Etymology
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flower (v.)
c. 1200, "be vigorous, prosper, thrive," from flower (n.). Of a plant or bud, "to blossom," c. 1300. Meaning "adorn or cover with flowers" is from 1570s. Related: Flowered; flowering.
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flower (n.)

c. 1200, flour, also flur, flor, floer, floyer, flowre, "the blossom of a plant; a flowering plant," from Old French flor "flower, blossom; heyday, prime; fine flour; elite; innocence, virginity" (12c., Modern French fleur), from Latin florem (nominative flos) "flower" (source of Italian fiore, Spanish flor), from PIE root *bhel- (3) "to thrive, bloom."

From late 14c. in English as "blossoming time," also, figuratively, "prime of life, height of one's glory or prosperity, state of anything that may be likened to the flowering state of a plant." As "the best, the most excellent; the best of its class or kind; embodiment of an ideal," early 13c. (of persons, mid-13c. of things); for example flour of milk "cream" (early 14c.); especially "wheat meal after bran and other coarse elements have been removed, the best part of wheat" (mid-13c.). Modern spelling and full differentiation from flour (n.) is from late 14c.

In the "blossom of a plant" sense it ousted its Old English cognate blostm (see blossom (n.)). Also used from Middle English as a symbol of transitoriness (early 14c.); "a beautiful woman" (c. 1300); "virginity" (early 14c.). Flower-box is from 1818. Flower-arrangement is from 1873. Flower child "gentle hippie" is from 1967.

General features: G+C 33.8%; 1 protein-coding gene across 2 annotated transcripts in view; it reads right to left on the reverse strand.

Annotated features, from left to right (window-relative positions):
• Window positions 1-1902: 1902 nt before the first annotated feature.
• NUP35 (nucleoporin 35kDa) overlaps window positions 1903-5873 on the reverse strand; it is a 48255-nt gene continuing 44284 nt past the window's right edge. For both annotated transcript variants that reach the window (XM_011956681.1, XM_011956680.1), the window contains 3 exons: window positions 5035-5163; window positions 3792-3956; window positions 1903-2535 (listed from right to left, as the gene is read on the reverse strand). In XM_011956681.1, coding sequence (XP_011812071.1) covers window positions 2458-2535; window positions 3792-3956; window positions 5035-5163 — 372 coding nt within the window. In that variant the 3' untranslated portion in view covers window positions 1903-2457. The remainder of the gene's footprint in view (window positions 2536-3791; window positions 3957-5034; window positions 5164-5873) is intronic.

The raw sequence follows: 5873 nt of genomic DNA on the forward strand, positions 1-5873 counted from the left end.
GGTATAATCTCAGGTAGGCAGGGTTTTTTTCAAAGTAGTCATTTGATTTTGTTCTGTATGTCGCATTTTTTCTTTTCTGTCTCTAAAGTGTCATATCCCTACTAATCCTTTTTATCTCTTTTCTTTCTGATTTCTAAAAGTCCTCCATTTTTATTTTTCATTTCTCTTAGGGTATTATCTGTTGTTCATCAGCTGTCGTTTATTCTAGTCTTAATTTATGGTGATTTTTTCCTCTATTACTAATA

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flower-pot (n.)
also flowerpot, 1590s, from flower (n.) + pot (n.1).
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cornflower (n.)

"any flower or plant growing in grain fields" (typically the common bluebottle), 1570s, from corn (n.1) + flower (n.).

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florulent (adj.)
"flowery," 1590s, from Latin florentulus, from flor-, stem of flos "flower" (see flower (n.)).
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flowery (adj.)
mid-14c., from flower (n.) + -y (2). Figurative sense "richly embellished," in reference to language, is from c. 1600. Related: Floweriness.
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fleuret (n.)
"ornament in the form of a small flower," 1811, from French fleurette "small flower," diminutive of fleur "flower, blossom" (see flower (n.)). As a type of small sword from 1640s.
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sunflower (n.)
1560s, "heliotrope," from sun (n.) + flower (n.). In reference to the Helianthus (introduced to Europe 1510 from America by the Spaniards) it is attested from 1590s, so called from the appearance of the heads.
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fleuron (n.)
"flower-shaped ornament," late 14c., floroun, from Old French floron (Modern French fleuron), from flor "flower" (see flower (n.)). Spelling modified 17c. in English based on French.
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mayflower (n.)

"a flower that appears in May," c. 1600s; from May + flower (n.). Used of the hawthorn and locally for the lady's smock, the marsh marigold, and other plants that bloom in May. A popular ship name in early 17c.

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